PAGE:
Review: '47th Cleveland International Film Festival'
Besides the sighting of the first robin, the two events that mark the official arrival of spring for me are the start of the MLB pre-season games and the announcement of the annual Cleveland International Film Festival.
I have been attending the festival regularly since the early 90s and have never been disappointed by the offering of great movies.
The 47th Cleveland International Film Festival was no exception.
What I love about the festival is its proximity to Pittsburgh where I live. It’s a two hour drive that requires less than a tank of gas, making it a great day trip.
If you choose to stay longer, it’s an enjoyable weekend getaway to see three or four movies a day and still have time to grab some food in between.
Last year, the festival relocated to Cleveland’s Playhouse Square amid fun restaurants and hotels that are within walking distance. It’s a moviegoer’s dream.
Once again, the festival offered over 300 feature-length and short films—movies that you would not find at your local Cineplex or on any streaming services. They are the movies you would probably have to travel to Sundance or Toronto to see. The Cleveland International Film Festival (CIFF) takes the travel, expense and hassle out of the equation if you’re within a drivable radius or don’t mind booking a flight to the Cleveland International Airport.
The organizers and sponsors of the festival know the drill. Each year, they serve up exceptional movie entertainment, offering something for everyone.
The selections range from domestic and foreign feature films to an extensive offering of independent productions and short format films. Audiences vote on the movies which are eligible for awards and cash prizes at the end of the event.
The festival is always well-organized and well-staffed with volunteers and assistants. Everything runs smoothly and efficiently, thanks to all the years of experience in making this event happen.
In addition to a great lineup of movies, the festival also offers opportunities to meet some of the filmmakers in attendance and to interact in Q&A sessions following the screenings that are both informal and informative.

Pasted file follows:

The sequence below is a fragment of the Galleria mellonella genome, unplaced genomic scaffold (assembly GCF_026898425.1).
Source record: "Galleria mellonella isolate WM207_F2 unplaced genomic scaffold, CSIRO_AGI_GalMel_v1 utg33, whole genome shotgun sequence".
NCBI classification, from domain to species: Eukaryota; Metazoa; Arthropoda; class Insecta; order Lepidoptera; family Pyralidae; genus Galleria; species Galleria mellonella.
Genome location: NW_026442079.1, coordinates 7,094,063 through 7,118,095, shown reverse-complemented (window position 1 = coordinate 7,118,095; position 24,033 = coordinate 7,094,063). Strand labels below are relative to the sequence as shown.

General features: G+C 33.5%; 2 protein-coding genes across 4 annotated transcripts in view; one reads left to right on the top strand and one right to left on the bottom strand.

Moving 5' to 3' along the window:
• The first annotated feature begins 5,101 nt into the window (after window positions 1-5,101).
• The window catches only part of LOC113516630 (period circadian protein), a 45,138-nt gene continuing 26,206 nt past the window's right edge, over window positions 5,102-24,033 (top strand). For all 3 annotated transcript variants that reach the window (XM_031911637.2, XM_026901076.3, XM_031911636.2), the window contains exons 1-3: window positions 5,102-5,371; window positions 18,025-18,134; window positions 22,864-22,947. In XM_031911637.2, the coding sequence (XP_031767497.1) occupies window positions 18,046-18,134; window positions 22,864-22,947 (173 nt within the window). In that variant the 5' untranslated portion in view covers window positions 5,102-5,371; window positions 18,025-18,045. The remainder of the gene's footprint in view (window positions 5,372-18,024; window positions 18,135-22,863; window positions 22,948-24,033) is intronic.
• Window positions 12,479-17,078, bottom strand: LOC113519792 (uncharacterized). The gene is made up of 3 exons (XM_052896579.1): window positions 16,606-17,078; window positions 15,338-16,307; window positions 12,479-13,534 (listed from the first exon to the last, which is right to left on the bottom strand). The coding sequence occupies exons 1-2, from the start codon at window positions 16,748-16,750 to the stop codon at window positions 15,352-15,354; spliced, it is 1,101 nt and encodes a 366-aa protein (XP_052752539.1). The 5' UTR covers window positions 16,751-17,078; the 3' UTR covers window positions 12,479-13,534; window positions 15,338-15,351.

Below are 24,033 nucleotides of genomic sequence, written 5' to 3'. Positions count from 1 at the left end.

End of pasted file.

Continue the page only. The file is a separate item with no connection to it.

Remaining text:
Among my favorite movies this year were a handful of documentaries beginning with Little Richard: I Am Everything directed by Lisa Curtis. Being a gigging musician most of my life, I have a special interest in documentaries about musicians and pop music.
Little Richard: I Am Everything probes deep into the story of the flamboyant, 1950s pop icon who was as outrageous as any of the rock pioneers. He was flashy and openly gay during a chapter of American history when black performers were generally not accepted.
But Richard was able to rise above the racism and homophobia to become an enduring figure in the world of rock and roll, influencing everyone from The Beatles to David Bowie. He was a true rock pioneer whose talent and originality were often overlooked until the very end of his career.
Little Richard: I Am Everything rocks, rolls and pulses with the raw energy that caused early rock music to strike fear deep into the hearts of parents and politicians who saw Richard’s piano pounding songs as a threat to teenage morality in post war America.
Like all good musical documentary films, it goes beyond the music to the larger cultural context.
Another similar example was the movie Max Roach: The Drum Also Waltzes about the legendary jazz drummer and his remarkable career, on and off the stage. It is the story of a man with immense talent rising to the top of the music scene starting in the 1940s and his collaborations with other jazz greats who forged a new, freeform, experimental musical direction in a genre that was uniquely American.
Like his later counterpart Little Richard, Max Roach struggled with racism and a multitude of obstacles that threatened to block his creative path. The movie is a testament to his musical genius, his unwavering resolve and his undying humanity and kindness. And yes, it features many of his astounding performances in which he plays like no one else and makes it look effortless.
Subject was a documentary film taking a look at documentary films in general, exploring the impact that documentary films have on their subjects—the people who appear in the film. It’s a movie about filmmakers and the ethical responsibilities to the people they film. In particular, it focuses on documentaries like Hoop Dreams, The Staircase, Capturing the Friedmans and Wolf Pack, asking what impact these films had on the people who appeared in them.
In the end, stories are told, profits are made by the makers of the movies, but the lives of the people documented are changed forever in ways that are often never imagined. Subject is one of those movies that changes the way you watch movies, asking questions that are often never raised.
As mentioned, there is something for everyone at CIFF, from serious to whimsical and fun. For movie lovers it’s a Disneyland experience that sparkles and shines each year.
The in-person theater screenings ran from March 22 through April 1. The virtual offerings run through April 9.
It’s an experience you don’t want to miss. If you haven’t attended, go to clevelandfilm.org and stay tuned for the 48th CIFF in 2024. I highly recommend it.